It’s estimated that 40-60% of all women have a urinary tract infection (UTI) at least once in their lives and recurring infections are common, with nearly half developing a second infection within a year. Noreen Kamal-Mostafavi, MD, in Staten Island, New York, offers exceptional care for UTIs, whether it’s your first encounter or you need help preventing ongoing infections. To make an appointment for UTI treatment, use the online scheduler or call the office today.
What causes a UTI?
UTIs occur when bacteria normally living on the outside of your body travel into your urinary tract. These bacteria may cause an infection in your bladder, kidneys, or the urethra — the tube that eliminates urine. The location of the UTI determines its name:
- Cystitis – bladder infection
- Urethritis – urethral infection
- Pyelonephritis – kidney infection
Women are four-times more likely to get a UTI than men because their urethra is closer to their anus, making it easier for bacteria to migrate. Menopause also adds to women’s chances of getting UTIs, as the loss of estrogen causes atrophic vaginitis.
What symptoms develop due to a UTI?
A mild UTI may clear up without causing symptoms, but most patients experience problems such as:
- Frequent urination
- Burning during urination
- Passing small amounts of urine
- Strong smelling urine
- Urinary incontinence
- Pink, dark, or cloudy urine
- Pelvic pain
If the infection reaches your kidneys, you’ll also have a fever, nausea, and pain in your upper back or side.
How is a UTI diagnosed and treated?
Dr. Kamal-Mostafavi reviews your medical history and symptoms, then runs a urinalysis to verify you have an infection. In some cases, patients also need a urine culture to identify the type of bacteria causing the infection.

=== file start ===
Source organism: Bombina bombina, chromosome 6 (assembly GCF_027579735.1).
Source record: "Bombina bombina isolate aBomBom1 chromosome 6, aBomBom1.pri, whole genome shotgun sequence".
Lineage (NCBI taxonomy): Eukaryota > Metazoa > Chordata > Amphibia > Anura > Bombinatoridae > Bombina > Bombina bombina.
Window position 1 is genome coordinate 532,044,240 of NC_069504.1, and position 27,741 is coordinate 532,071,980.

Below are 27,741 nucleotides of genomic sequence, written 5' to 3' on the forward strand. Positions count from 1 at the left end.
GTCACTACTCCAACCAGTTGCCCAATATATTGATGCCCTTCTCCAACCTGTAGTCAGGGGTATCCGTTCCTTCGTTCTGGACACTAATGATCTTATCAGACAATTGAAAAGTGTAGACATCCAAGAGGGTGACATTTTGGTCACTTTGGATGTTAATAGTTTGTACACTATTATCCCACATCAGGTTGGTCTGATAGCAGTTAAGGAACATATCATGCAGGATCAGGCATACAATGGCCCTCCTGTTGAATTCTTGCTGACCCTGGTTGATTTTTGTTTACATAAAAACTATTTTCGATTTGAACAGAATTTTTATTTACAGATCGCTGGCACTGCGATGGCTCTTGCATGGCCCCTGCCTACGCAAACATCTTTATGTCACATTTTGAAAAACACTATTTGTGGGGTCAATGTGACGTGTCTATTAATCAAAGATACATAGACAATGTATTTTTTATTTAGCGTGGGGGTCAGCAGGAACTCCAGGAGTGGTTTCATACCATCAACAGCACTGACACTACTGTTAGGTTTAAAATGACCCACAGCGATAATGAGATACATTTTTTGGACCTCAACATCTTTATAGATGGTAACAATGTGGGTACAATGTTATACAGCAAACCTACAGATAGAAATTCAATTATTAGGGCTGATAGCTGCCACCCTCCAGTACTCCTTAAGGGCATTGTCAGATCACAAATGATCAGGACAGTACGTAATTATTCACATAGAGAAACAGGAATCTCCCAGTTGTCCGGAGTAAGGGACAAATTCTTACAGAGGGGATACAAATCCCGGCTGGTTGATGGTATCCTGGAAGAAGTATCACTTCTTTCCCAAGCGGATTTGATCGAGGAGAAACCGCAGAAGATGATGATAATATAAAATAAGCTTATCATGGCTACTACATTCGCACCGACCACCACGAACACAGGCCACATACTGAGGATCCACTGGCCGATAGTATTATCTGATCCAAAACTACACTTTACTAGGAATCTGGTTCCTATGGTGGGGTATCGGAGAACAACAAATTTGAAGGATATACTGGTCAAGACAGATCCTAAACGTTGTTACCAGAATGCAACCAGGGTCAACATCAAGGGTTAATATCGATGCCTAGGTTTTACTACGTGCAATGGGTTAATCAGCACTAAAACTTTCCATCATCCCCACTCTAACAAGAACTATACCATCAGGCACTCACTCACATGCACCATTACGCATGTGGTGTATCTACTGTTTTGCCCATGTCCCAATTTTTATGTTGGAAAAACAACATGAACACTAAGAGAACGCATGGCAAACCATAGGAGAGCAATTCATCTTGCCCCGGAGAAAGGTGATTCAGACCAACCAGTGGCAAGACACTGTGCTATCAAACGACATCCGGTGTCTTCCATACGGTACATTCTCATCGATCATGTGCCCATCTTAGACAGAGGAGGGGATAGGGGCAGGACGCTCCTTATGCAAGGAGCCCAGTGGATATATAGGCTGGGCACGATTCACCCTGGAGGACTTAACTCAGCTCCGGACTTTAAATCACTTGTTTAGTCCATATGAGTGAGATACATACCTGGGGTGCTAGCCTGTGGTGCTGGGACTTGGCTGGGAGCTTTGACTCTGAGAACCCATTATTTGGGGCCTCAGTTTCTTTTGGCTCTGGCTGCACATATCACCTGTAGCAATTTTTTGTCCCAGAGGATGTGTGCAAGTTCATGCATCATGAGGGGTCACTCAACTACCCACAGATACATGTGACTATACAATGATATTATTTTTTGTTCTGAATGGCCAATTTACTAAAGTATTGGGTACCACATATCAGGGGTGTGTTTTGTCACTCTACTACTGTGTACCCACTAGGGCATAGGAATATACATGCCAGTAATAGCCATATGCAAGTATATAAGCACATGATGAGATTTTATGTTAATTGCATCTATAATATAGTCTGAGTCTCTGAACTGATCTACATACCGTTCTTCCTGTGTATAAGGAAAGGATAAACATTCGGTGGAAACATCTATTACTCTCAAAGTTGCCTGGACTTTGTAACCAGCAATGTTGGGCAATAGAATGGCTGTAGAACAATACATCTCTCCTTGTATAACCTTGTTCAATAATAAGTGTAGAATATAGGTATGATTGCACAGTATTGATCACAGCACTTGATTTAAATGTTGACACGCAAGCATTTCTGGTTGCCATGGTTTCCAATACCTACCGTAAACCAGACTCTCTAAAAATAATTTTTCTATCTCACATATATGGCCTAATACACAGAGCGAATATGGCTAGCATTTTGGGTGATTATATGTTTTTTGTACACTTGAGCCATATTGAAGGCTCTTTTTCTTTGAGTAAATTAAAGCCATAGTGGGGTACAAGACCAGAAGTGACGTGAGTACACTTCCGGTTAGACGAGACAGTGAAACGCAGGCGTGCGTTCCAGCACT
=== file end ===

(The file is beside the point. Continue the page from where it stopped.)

UTIs are typically treated with antibiotics. About 30% of women develop recurring UTIs, which are defined as two or more infections in six months or three or more over the course of a year.
If you have recurring UTIs you may need a low dose of antibiotics for a longer time or a single dose of antibiotic taken after sexual intercourse. Drinking plenty of water may help prevent recurring UTIs by diluting your urine and flushing bacteria from your urinary tract.
What should I know about UTIs after menopause?
When estrogen levels drop after menopause, the tissues lining your urinary tract become dehydrated and thin. These changes make you more susceptible to UTIs and urinary incontinence.
You can strengthen the tissues and prevent urinary tract problems by taking hormone replacement therapy or through gentle laser treatment with the MonaLisa Touch® by Cynosure®. Research suggests the laser’s energy stimulates tissues to produce more collagen and elastin, which helps eliminate UTIs.
When you have a UTI, symptom relief is available — call Dr. Kamal-Mostafavi or schedule an appointment online.